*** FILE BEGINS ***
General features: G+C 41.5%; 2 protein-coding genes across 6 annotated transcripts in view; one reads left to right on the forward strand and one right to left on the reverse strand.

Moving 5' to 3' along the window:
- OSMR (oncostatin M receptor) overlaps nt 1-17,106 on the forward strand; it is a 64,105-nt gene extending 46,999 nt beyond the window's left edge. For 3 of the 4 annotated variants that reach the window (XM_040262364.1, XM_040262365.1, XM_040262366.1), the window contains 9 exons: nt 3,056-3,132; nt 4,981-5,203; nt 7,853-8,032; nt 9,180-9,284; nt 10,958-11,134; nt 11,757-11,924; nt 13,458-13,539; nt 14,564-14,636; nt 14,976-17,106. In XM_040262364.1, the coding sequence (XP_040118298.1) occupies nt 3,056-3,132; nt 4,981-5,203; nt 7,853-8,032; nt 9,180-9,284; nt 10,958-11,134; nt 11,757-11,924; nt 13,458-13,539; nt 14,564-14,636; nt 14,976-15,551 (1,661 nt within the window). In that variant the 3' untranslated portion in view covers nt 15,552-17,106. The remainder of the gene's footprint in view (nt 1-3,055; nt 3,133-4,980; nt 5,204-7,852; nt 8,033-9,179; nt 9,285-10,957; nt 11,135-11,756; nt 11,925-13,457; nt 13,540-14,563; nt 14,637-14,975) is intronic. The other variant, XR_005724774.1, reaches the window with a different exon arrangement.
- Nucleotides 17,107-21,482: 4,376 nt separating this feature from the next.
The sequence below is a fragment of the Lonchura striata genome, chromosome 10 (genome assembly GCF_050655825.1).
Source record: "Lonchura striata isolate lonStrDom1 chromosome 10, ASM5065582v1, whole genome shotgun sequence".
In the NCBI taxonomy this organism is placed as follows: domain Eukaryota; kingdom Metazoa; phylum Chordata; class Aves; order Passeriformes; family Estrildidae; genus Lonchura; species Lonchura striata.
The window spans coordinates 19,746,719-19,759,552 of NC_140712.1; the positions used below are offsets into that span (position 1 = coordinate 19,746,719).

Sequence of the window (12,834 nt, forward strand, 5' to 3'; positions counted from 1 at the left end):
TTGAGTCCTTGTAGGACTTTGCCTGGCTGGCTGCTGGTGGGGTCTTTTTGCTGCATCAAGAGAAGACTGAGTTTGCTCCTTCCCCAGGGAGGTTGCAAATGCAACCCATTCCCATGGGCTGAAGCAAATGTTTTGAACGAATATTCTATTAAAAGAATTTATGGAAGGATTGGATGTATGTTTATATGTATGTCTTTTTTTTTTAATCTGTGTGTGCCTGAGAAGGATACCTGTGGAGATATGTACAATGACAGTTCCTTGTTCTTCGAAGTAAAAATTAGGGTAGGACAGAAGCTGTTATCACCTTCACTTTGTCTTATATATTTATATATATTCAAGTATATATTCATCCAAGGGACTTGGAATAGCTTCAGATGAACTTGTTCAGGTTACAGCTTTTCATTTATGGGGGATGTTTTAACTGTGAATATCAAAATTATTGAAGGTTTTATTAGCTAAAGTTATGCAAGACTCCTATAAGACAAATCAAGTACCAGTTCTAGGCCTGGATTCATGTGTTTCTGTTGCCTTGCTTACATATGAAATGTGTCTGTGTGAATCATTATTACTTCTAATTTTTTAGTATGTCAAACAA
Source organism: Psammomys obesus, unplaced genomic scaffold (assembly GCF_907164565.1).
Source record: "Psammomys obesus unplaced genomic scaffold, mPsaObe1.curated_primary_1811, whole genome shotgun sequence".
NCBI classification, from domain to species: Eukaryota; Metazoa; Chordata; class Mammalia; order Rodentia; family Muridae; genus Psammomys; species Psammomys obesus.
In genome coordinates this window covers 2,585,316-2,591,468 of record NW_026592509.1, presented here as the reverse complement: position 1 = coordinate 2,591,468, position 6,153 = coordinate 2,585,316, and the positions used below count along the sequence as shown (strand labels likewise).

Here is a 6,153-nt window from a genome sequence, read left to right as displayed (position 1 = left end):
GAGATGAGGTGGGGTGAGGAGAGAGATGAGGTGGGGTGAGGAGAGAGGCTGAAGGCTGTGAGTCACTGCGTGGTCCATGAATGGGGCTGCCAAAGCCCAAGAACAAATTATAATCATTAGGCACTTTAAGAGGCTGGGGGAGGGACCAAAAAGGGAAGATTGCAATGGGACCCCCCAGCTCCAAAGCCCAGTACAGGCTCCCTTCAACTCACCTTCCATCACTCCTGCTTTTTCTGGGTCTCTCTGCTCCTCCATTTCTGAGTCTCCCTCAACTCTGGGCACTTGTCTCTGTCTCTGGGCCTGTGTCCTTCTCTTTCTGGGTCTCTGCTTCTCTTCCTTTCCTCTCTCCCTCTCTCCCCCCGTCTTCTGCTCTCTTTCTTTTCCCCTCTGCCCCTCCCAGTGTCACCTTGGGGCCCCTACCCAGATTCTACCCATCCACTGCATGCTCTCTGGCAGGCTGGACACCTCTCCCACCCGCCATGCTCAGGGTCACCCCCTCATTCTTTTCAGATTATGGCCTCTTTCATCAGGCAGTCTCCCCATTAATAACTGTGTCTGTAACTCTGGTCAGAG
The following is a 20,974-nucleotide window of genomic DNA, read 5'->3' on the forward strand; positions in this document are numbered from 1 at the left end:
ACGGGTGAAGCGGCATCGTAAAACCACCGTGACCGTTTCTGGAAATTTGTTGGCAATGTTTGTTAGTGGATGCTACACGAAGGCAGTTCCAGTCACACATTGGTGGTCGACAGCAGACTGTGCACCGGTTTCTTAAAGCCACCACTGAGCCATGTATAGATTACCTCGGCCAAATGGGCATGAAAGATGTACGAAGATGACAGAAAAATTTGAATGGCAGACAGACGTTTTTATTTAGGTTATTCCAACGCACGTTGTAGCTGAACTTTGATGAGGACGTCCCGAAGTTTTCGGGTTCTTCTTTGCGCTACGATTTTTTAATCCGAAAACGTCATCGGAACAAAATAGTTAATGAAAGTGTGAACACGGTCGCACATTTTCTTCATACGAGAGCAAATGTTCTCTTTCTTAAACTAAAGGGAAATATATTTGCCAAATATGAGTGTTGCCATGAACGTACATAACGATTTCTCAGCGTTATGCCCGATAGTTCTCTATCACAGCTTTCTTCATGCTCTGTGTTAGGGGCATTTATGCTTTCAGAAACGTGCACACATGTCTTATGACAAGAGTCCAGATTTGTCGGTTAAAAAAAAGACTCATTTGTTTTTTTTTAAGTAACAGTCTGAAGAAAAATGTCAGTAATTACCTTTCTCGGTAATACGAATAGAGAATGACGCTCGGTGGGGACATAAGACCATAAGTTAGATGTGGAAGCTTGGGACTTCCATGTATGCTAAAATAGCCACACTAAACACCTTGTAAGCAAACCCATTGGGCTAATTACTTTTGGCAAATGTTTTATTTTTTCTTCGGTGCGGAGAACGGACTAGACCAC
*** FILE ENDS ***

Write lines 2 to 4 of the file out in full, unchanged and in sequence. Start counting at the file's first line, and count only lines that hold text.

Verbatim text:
Moving 5' to 3' along the window:
- OSMR (oncostatin M receptor) overlaps nt 1-17,106 on the forward strand; it is a 64,105-nt gene extending 46,999 nt beyond the window's left edge. For 3 of the 4 annotated variants that reach the window (XM_040262364.1, XM_040262365.1, XM_040262366.1), the window contains 9 exons: nt 3,056-3,132; nt 4,981-5,203; nt 7,853-8,032; nt 9,180-9,284; nt 10,958-11,134; nt 11,757-11,924; nt 13,458-13,539; nt 14,564-14,636; nt 14,976-17,106. In XM_040262364.1, the coding sequence (XP_040118298.1) occupies nt 3,056-3,132; nt 4,981-5,203; nt 7,853-8,032; nt 9,180-9,284; nt 10,958-11,134; nt 11,757-11,924; nt 13,458-13,539; nt 14,564-14,636; nt 14,976-15,551 (1,661 nt within the window). In that variant the 3' untranslated portion in view covers nt 15,552-17,106. The remainder of the gene's footprint in view (nt 1-3,055; nt 3,133-4,980; nt 5,204-7,852; nt 8,033-9,179; nt 9,285-10,957; nt 11,135-11,756; nt 11,925-13,457; nt 13,540-14,563; nt 14,637-14,975) is intronic. The other variant, XR_005724774.1, reaches the window with a different exon arrangement.
- Nucleotides 17,107-21,482: 4,376 nt separating this feature from the next.